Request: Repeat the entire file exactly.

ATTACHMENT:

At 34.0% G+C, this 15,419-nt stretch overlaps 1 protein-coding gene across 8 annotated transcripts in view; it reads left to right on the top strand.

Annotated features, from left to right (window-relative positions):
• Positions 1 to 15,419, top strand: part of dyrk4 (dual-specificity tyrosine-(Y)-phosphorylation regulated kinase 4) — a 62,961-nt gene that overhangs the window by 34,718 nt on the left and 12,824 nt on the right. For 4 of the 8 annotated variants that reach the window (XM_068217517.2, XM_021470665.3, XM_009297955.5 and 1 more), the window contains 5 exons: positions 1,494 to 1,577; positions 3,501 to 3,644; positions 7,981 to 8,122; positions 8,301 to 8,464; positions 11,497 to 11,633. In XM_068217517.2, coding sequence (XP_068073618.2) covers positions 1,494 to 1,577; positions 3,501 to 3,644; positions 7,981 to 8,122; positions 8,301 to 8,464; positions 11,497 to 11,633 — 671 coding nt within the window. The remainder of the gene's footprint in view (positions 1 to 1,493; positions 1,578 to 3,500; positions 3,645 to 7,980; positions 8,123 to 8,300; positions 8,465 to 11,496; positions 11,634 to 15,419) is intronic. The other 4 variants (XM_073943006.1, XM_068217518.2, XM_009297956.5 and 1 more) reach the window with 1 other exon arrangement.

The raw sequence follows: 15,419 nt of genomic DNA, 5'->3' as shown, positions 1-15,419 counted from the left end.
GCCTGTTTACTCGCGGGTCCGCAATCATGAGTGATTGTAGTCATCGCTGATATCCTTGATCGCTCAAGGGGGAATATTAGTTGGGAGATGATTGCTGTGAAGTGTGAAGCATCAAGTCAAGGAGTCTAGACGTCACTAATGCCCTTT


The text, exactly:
At 34.0% G+C, this 15,419-nt stretch overlaps 1 protein-coding gene across 8 annotated transcripts in view; it reads left to right on the top strand.

Annotated features, from left to right (window-relative positions):
• Positions 1 to 15,419, top strand: part of dyrk4 (dual-specificity tyrosine-(Y)-phosphorylation regulated kinase 4) — a 62,961-nt gene that overhangs the window by 34,718 nt on the left and 12,824 nt on the right. For 4 of the 8 annotated variants that reach the window (XM_068217517.2, XM_021470665.3, XM_009297955.5 and 1 more), the window contains 5 exons: positions 1,494 to 1,577; positions 3,501 to 3,644; positions 7,981 to 8,122; positions 8,301 to 8,464; positions 11,497 to 11,633. In XM_068217517.2, coding sequence (XP_068073618.2) covers positions 1,494 to 1,577; positions 3,501 to 3,644; positions 7,981 to 8,122; positions 8,301 to 8,464; positions 11,497 to 11,633 — 671 coding nt within the window. The remainder of the gene's footprint in view (positions 1 to 1,493; positions 1,578 to 3,500; positions 3,645 to 7,980; positions 8,123 to 8,300; positions 8,465 to 11,496; positions 11,634 to 15,419) is intronic. The other 4 variants (XM_073943006.1, XM_068217518.2, XM_009297956.5 and 1 more) reach the window with 1 other exon arrangement.

The raw sequence follows: 15,419 nt of genomic DNA, 5'->3' as shown, positions 1-15,419 counted from the left end.
GCCTGTTTACTCGCGGGTCCGCAATCATGAGTGATTGTAGTCATCGCTGATATCCTTGATCGCTCAAGGGGGAATATTAGTTGGGAGATGATTGCTGTGAAGTGTGAAGCATCAAGTCAAGGAGTCTAGACGTCACTAATGCCCTTT